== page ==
Once the Brooklynification pilot was shot, Poindexter took it and several sketches for unwritten episodes to BRIC, seeking completion funding. BRIC just had another gentrification series pull out, so they had an opening. That meant Poindexter essentially had to choose between going right away or waiting behind the 30 projects in the development queue. He went for it: once BRIC had officially signed on, he wrote these sketches up as episodes.

He said one key thing that helped was being part of a filmmaking community — the Brooklyn Filmmaker’s Collective –where he was able to get quick answers to basic questions like, “Does this lens work with this camera?” He also knew his director, Miller, through the collective. Allen hit that point too: “I can’t say enough about community — we pulled probably 100 people from our community, and that kept the engine moving.” She added that if you don’t know a lot of filmmakers yet, you can volunteer to work on somebody else’s set: “You’ll meet people — you’ll vibe with a director, with a DP.” She added, “You want to do this with people you want to be around, and this will help your tribe grow.”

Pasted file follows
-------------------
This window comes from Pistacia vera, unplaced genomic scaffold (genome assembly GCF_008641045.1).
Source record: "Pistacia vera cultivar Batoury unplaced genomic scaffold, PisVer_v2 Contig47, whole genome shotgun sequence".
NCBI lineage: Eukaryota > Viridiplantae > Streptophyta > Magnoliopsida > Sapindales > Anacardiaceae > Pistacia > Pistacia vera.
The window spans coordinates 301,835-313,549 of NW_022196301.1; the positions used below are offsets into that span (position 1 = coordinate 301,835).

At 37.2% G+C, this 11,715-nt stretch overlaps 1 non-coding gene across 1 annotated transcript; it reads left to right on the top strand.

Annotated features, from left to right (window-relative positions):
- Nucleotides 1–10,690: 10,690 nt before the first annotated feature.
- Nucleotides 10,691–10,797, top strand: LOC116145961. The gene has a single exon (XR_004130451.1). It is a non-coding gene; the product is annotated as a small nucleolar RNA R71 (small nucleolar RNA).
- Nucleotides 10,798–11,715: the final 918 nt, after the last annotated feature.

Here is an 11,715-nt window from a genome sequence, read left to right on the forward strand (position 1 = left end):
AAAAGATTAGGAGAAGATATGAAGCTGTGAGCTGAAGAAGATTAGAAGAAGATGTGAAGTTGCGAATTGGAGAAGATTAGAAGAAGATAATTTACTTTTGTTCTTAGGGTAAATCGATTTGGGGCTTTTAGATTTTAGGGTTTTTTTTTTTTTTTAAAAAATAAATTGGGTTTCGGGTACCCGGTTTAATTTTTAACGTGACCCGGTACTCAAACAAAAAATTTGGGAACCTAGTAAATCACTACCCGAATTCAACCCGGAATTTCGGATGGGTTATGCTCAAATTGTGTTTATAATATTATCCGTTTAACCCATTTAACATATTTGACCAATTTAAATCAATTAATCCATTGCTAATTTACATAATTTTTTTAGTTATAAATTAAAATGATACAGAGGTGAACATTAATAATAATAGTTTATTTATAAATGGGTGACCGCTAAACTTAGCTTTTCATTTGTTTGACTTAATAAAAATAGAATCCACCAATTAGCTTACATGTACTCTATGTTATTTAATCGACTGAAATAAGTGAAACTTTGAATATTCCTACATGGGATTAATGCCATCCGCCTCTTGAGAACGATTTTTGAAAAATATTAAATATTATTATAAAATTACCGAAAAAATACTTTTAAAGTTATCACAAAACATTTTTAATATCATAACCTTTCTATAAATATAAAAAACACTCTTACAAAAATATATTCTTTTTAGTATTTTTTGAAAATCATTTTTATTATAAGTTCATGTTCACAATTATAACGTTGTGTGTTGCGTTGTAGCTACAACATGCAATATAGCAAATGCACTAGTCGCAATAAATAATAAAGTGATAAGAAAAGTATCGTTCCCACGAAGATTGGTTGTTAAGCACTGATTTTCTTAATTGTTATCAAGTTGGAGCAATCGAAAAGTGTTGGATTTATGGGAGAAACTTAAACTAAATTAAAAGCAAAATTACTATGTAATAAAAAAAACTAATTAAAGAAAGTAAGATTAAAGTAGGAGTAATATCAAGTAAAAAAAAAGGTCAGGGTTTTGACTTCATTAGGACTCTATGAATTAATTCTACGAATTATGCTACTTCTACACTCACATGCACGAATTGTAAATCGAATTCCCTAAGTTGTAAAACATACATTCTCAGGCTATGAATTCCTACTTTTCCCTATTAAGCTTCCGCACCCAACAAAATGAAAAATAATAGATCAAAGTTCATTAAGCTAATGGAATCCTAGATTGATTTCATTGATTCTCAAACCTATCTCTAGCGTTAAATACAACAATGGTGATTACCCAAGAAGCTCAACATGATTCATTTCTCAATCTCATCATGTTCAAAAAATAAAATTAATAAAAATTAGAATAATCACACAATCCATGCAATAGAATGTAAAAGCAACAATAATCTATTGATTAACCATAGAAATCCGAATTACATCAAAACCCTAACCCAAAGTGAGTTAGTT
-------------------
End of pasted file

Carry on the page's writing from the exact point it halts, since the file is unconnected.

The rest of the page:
Youngblood brought up diversity and asked how important it was to each of them as series creators, writers and producers? Allen answered, “It’s not diversity to me, it’s like my life.” She added, “We had a meeting. This was the greatest moment of this experience: they asked us why there were no white people in the series.” She looked at the audience and continued: “It’s a story about black women. Black women are amazing! So for this project in particular, we wanted to lift that up. We did have some men around, we had some white men [on the crew], and everybody fell in line!”